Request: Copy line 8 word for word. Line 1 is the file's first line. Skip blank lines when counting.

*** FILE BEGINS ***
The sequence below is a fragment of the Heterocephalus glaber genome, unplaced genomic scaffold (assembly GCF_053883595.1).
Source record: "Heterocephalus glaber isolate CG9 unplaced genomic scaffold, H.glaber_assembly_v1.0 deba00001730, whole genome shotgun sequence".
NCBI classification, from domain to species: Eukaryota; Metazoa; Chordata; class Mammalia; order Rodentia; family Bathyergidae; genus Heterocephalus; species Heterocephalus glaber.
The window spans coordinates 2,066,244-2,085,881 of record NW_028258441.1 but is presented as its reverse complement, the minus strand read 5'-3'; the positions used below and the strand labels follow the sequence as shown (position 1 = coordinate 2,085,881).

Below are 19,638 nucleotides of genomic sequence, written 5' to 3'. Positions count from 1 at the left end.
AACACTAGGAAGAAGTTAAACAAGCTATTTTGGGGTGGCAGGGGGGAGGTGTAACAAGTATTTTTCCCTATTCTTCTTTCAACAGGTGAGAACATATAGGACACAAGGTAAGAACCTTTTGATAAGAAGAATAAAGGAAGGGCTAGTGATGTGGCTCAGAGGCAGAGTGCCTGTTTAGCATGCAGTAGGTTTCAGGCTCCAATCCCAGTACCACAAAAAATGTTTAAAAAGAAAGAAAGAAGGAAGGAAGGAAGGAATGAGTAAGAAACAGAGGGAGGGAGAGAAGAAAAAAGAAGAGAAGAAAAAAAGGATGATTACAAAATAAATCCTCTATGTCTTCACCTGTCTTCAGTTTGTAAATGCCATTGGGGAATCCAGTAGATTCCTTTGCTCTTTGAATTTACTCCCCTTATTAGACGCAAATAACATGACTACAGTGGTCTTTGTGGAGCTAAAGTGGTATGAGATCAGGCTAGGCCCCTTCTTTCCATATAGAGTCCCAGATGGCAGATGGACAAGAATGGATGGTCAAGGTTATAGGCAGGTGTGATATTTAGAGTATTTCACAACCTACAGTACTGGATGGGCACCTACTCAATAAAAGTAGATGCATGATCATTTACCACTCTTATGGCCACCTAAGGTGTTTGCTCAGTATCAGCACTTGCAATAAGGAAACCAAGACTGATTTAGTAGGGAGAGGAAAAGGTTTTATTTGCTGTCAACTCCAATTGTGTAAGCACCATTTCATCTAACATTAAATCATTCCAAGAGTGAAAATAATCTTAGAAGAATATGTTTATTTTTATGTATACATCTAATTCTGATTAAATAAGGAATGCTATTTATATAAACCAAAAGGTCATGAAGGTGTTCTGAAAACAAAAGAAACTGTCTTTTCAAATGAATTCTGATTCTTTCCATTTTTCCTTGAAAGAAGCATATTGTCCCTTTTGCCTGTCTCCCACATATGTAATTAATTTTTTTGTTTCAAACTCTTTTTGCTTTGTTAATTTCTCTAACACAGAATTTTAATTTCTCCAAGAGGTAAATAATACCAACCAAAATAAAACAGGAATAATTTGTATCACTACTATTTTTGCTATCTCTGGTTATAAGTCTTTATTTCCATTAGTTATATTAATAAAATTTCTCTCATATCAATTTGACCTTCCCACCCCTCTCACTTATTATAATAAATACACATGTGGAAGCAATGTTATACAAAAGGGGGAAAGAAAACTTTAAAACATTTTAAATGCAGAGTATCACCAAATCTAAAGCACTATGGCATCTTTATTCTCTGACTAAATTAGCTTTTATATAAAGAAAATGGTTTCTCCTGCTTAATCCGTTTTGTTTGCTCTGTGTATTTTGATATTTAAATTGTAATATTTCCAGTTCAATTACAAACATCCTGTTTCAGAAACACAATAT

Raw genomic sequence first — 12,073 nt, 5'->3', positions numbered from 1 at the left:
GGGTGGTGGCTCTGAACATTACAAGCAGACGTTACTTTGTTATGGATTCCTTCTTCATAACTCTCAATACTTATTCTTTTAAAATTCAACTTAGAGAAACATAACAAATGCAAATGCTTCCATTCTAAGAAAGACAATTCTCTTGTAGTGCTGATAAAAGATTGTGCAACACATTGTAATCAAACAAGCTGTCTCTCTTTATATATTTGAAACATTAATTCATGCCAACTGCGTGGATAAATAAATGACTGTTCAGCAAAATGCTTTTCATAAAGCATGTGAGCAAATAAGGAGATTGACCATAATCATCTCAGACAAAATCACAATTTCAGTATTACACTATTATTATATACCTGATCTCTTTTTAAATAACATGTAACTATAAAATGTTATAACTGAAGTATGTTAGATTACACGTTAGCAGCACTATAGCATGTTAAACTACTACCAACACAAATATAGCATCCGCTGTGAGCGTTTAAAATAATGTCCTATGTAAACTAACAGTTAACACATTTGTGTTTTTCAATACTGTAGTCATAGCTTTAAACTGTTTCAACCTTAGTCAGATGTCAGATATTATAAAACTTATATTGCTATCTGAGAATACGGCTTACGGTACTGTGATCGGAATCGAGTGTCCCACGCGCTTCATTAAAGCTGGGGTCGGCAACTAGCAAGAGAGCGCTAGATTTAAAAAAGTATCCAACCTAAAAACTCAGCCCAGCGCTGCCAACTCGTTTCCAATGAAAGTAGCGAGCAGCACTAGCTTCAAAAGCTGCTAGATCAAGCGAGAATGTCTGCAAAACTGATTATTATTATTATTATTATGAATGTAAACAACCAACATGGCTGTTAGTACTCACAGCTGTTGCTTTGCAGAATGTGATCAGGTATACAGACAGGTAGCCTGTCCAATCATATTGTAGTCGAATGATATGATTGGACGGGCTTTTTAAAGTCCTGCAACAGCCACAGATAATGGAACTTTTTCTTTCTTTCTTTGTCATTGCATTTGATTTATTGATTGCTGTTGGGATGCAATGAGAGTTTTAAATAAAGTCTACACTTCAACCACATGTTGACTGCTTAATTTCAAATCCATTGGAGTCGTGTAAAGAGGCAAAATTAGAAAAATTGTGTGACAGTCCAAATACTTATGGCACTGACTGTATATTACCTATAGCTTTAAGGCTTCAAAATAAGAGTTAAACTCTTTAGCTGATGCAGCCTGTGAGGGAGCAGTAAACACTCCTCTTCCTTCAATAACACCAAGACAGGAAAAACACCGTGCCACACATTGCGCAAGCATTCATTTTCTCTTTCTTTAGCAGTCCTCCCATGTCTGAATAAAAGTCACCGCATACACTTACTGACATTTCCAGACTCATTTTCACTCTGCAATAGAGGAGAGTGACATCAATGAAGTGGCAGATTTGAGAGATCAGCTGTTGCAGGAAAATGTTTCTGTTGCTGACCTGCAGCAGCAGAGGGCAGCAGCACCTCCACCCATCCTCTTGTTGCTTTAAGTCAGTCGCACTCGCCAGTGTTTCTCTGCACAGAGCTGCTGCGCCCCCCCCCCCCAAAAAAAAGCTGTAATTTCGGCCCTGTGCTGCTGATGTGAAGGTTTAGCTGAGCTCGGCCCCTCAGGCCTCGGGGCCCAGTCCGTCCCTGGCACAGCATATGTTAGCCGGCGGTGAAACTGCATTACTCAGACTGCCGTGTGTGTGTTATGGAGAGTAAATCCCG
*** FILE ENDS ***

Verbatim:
GGGTGGTGGCTCTGAACATTACAAGCAGACGTTACTTTGTTATGGATTCCTTCTTCATAACTCTCAATACTTATTCTTTTAAAATTCAACTTAGAGAAACATAACAAATGCAAATGCTTCCATTCTAAGAAAGACAATTCTCTTGTAGTGCTGATAAAAGATTGTGCAACACATTGTAATCAAACAAGCTGTCTCTCTTTATATATTTGAAACATTAATTCATGCCAACTGCGTGGATAAATAAATGACTGTTCAGCAAAATGCTTTTCATAAAGCATGTGAGCAAATAAGGAGATTGACCATAATCATCTCAGACAAAATCACAATTTCAGTATTACACTATTATTATATACCTGATCTCTTTTTAAATAACATGTAACTATAAAATGTTATAACTGAAGTATGTTAGATTACACGTTAGCAGCACTATAGCATGTTAAACTACTACCAACACAAATATAGCATCCGCTGTGAGCGTTTAAAATAATGTCCTATGTAAACTAACAGTTAACACATTTGTGTTTTTCAATACTGTAGTCATAGCTTTAAACTGTTTCAACCTTAGTCAGATGTCAGATATTATAAAACTTATATTGCTATCTGAGAATACGGCTTACGGTACTGTGATCGGAATCGAGTGTCCCACGCGCTTCATTAAAGCTGGGGTCGGCAACTAGCAAGAGAGCGCTAGATTTAAAAAAGTATCCAACCTAAAAACTCAGCCCAGCGCTGCCAACTCGTTTCCAATGAAAGTAGCGAGCAGCACTAGCTTCAAAAGCTGCTAGATCAAGCGAGAATGTCTGCAAAACTGATTATTATTATTATTATTATGAATGTAAACAACCAACATGGCTGTTAGTACTCACAGCTGTTGCTTTGCAGAATGTGATCAGGTATACAGACAGGTAGCCTGTCCAATCATATTGTAGTCGAATGATATGATTGGACGGGCTTTTTAAAGTCCTGCAACAGCCACAGATAATGGAACTTTTTCTTTCTTTCTTTGTCATTGCATTTGATTTATTGATTGCTGTTGGGATGCAATGAGAGTTTTAAATAAAGTCTACACTTCAACCACATGTTGACTGCTTAATTTCAAATCCATTGGAGTCGTGTAAAGAGGCAAAATTAGAAAAATTGTGTGACAGTCCAAATACTTATGGCACTGACTGTATATTACCTATAGCTTTAAGGCTTCAAAATAAGAGTTAAACTCTTTAGCTGATGCAGCCTGTGAGGGAGCAGTAAACACTCCTCTTCCTTCAATAACACCAAGACAGGAAAAACACCGTGCCACACATTGCGCAAGCATTCATTTTCTCTTTCTTTAGCAGTCCTCCCATGTCTGAATAAAAGTCACCGCATACACTTACTGACATTTCCAGACTCATTTTCACTCTGCAATAGAGGAGAGTGACATCAATGAAGTGGCAGATTTGAGAGATCAGCTGTTGCAGGAAAATGTTTCTGTTGCTGACCTGCAGCAGCAGAGGGCAGCAGCACCTCCACCCATCCTCTTGTTGCTTTAAGTCAGTCGCACTCGCCAGTGTTTCTCTGCACAGAGCTGCTGCGCCCCCCCCCCCCAAAAAAAAGCTGTAATTTCGGCCCTGTGCTGCTGATGTGAAGGTTTAGCTGAGCTCGGCCCCTCAGGCCTCGGGGCCCAGTCCGTCCCTGGCACAGCATATGTTAGCCGGCGGTGAAACTGCATTACTCAGACTGCCGTGTGTGTGTTATGGAGAGTAAATCCCG